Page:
The Social Responsibility of Ad & PR

What obligation do strategic communicators, for the sake of this blog post, Ad & PR, have in terms of goodwill towards the audience? Are they fulfilling this obligation? Does the public think these strategic communicators have the client’s best interest in mind, or the public’s? Or seemingly, both? Or none?

I believe that strategic communicators, those involved with advertisement and public relations, have the obligation of social responsibility foremost as a part of their goodwill toward the audience. Based off of the theoretical work of Erving Goffman, whose book titled Gender Advertisements, “is less about the affects of advertising on us, and much more about what advertising tells us about ourselves,” I would argue that strategic communicators should ethically be responsible for the goodwill obligation of the entire public because of their heavy influence on society. They play a role in reflecting what is acceptable in society, what is the ‘norm’. Shouldn’t individuals, corporations, companies, all of these communicators have a goodwill obligation toward the public because of this? While they might believe to psychologically understand what sells, majority of the time the messages they are sending can not be defined with the good intent and will for the public. Therefor, I would argue that majority of the time Public Relations, and particularly Advertising, are not fulfilling their goodwill obligation to their public, for reasons that can be traced back throughout history which pertains to whom they want their products and messages to reach. But, taking into Goffman’s point, society also needs to take responsibility to demonstrate what these strategic communicators should reflect; and lately, they have done just that.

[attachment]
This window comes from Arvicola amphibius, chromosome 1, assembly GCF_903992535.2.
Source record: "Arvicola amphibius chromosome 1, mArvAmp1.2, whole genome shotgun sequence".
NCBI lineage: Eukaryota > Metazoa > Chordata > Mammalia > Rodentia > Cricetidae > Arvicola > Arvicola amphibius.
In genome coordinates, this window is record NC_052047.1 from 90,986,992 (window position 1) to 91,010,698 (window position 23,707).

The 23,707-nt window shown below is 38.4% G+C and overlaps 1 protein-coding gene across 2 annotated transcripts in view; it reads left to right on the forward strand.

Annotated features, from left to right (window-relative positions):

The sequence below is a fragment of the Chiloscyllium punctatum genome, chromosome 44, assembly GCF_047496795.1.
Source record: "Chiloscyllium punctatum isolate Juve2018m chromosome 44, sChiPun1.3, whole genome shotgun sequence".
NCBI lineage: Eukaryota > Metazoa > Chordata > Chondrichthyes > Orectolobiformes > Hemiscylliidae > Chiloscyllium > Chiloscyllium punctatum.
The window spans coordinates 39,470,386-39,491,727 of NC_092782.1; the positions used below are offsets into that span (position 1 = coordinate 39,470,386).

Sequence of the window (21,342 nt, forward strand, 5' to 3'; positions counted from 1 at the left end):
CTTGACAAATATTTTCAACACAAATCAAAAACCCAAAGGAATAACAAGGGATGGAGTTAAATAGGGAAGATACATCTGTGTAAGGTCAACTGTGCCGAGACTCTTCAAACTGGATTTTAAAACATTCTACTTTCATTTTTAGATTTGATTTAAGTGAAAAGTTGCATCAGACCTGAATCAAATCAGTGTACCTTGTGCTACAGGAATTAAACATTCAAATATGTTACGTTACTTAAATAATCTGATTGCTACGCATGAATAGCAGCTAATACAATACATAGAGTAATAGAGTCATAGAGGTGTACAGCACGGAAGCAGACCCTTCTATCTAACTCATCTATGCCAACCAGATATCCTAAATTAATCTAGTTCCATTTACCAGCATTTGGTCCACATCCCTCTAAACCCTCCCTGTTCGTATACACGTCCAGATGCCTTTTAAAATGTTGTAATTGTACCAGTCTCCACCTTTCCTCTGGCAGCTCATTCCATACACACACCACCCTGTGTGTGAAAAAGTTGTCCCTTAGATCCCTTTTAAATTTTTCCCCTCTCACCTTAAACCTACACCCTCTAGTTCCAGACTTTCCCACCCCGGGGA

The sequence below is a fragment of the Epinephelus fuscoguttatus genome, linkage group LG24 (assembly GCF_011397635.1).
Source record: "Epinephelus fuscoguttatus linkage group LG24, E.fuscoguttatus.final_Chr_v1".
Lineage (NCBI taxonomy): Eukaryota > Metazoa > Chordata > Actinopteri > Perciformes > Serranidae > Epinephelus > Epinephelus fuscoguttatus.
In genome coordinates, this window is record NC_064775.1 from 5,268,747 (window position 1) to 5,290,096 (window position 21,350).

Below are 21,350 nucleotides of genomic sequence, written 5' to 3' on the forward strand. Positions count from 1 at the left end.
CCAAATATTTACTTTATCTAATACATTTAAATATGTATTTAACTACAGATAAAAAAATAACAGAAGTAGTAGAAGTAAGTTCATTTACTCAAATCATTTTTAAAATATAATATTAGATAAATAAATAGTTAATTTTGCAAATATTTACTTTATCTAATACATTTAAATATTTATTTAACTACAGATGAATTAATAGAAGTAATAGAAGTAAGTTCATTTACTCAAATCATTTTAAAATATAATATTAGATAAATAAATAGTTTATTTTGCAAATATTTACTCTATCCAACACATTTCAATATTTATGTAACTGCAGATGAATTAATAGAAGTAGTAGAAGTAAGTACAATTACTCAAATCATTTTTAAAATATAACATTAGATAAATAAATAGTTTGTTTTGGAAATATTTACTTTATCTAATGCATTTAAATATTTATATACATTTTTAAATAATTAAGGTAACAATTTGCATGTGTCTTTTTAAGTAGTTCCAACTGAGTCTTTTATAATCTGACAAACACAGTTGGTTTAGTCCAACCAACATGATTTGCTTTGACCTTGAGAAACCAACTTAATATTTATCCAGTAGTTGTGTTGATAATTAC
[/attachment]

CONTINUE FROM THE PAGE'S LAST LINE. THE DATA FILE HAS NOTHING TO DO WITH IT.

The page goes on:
Brooke from One Tree Hill, Season 4 Episode 13



Society has become more of visual anthropologists with every upcoming generation by becoming more critical of advertisements and public relations, seeing the world outside of what was constructed by these strategic communicators. They are discovering the controversial depictions of gender roles, sex, body image, consumerism, stereotypes, targeting and more. The public are coming to realization that these strategic communicators are not judiciously sending messages to appeal and be accepted by everyone, which I wouldn’t define as having goodwill towards their audiences. For example, knowing sex and depicting women to a certain gender role sells because it appeals to man, having primarily white fashion advertising models, or covering and shedding light only to particular issues in the media.

I would suggest that because of society developing more of a critical eye, changes are already happening to deconstruct the depiction of gender roles in advertising and public relations. Therefor, the ethical issue I would like to stress upon is social responsibility, to reflect just representation of not just gender roles, but cultural roles too. I think as a part of advertisers and public relation’s goodwill toward their audience, having a social responsibility to justifiably represent the reality of society around them is an ethic responsibility they should take on. For example, the Super Bowl’s first ever Colgate commercial.